The answers are two-fold: One is the owner of Hip Hop Starz, which is where I heard the song.
The other is a company called Roc-A-Fella, which owns all brands of rappers’ albums.
Which is the answer? Is anyone actually paying the rapper to put out a record? If it’s the answer, it should be a big deal. Hip Hop Starz will not tell me where the money comes from, but there are no doubt profits made from selling the recordings on hiphopstarz.com. There are no guarantees that all of the music will reach the fans in a timely fashion.
This is not the first recent case of a rap record being mislabeled as “gangster rap,” an issue that Hip Hop Starz hopes to avoid and rectify. In February of 2008, the label released “L.O.C.,” but the rapper was accused of “swearing.”
But Rap Genius editor Jay Kornak did his own digging and discovered that the name had been changed to “Lil’ Wayne & The Pack.” Hip Hop Starz did not take credit for the edit or dispute the validity of Kornaks findings.
This week, the company said it had removed a “disruptive” rap song from the website’s database. What it did not say was who made the change or why. Kornak, in an email, told me that the company hoped to reach out to Hip Hop Starz and the rapper to try and resolve this issue.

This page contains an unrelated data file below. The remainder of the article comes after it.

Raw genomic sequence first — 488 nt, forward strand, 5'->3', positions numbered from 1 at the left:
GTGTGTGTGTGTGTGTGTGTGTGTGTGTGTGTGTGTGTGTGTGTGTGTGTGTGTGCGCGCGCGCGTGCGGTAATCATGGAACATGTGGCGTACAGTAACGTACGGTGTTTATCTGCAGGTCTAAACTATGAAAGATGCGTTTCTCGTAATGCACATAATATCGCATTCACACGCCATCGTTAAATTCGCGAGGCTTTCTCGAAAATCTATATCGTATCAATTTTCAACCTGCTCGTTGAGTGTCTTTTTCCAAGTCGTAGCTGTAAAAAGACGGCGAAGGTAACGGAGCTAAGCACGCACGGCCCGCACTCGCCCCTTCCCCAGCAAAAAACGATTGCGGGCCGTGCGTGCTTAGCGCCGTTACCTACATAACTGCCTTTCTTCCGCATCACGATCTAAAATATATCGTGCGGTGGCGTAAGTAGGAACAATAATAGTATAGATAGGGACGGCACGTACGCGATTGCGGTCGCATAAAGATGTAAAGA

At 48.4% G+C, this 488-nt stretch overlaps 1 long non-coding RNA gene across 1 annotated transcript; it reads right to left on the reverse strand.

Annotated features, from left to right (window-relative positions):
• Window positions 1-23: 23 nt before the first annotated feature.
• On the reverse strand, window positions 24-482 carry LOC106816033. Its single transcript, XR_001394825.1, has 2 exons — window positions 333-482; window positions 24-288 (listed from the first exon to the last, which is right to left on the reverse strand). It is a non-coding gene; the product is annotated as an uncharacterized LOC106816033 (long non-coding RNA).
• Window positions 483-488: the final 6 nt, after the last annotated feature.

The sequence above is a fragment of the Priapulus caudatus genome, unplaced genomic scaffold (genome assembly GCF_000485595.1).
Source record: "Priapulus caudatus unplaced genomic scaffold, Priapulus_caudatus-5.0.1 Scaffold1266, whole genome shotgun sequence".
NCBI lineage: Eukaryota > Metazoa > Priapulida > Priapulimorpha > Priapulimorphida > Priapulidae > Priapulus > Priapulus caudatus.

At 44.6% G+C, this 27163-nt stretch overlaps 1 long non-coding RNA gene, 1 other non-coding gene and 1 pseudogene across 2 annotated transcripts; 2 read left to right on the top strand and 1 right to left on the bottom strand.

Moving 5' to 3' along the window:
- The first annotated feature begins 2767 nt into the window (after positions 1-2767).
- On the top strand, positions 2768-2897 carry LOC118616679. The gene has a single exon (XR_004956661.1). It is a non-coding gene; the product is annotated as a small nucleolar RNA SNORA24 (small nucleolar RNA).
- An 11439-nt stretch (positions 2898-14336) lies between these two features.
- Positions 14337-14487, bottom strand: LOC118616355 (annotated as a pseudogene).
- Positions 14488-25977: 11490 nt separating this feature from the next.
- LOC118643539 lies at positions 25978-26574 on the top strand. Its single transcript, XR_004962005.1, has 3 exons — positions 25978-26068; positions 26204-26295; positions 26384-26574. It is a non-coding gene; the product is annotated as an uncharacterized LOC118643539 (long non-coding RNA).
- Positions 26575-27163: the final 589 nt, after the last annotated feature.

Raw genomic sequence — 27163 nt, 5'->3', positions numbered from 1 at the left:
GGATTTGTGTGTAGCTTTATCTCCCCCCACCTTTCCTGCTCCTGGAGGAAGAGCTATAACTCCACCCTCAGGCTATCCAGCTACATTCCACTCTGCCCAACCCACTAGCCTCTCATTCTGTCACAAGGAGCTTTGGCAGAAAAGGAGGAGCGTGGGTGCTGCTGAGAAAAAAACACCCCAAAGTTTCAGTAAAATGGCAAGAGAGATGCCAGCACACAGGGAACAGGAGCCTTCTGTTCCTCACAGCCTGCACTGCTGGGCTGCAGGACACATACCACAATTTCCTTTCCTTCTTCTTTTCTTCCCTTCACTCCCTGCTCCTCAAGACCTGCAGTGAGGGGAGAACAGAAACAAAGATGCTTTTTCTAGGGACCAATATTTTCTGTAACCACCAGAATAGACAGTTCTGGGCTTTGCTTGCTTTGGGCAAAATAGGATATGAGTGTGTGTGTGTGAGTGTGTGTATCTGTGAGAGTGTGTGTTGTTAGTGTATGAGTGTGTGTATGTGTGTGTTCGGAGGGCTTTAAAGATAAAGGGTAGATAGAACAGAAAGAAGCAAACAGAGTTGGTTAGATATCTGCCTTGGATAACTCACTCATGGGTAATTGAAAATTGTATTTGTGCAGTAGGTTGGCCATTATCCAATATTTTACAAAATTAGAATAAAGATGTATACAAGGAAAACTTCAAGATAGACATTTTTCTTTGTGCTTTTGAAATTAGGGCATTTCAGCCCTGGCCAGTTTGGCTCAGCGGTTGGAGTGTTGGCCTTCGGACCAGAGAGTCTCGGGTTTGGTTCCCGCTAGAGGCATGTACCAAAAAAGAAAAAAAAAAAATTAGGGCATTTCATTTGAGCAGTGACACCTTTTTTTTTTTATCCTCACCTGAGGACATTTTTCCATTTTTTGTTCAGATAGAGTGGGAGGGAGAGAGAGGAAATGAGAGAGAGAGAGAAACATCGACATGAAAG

As for how far they can take it, the company says, “Any form of violence is against our principles; however, we do not support the use of weapons,” and they will “take disciplinary action” against users who break this rule “if proven.”
So will I buy the record if I see the picture of Biggie in the record? No way. A rap album is a cultural artifact. The artist has only ownership of the recordings that they create. If the labels are the ones paying, then I see no reason to buy the song.
But if the labels do pay, and if they are a corporation, then I must support Rap Genius and buy the records.
Editor and writer Matt J. Harris blogs at jmjhphotography.com. Follow him on Twitter @mjhphotography.
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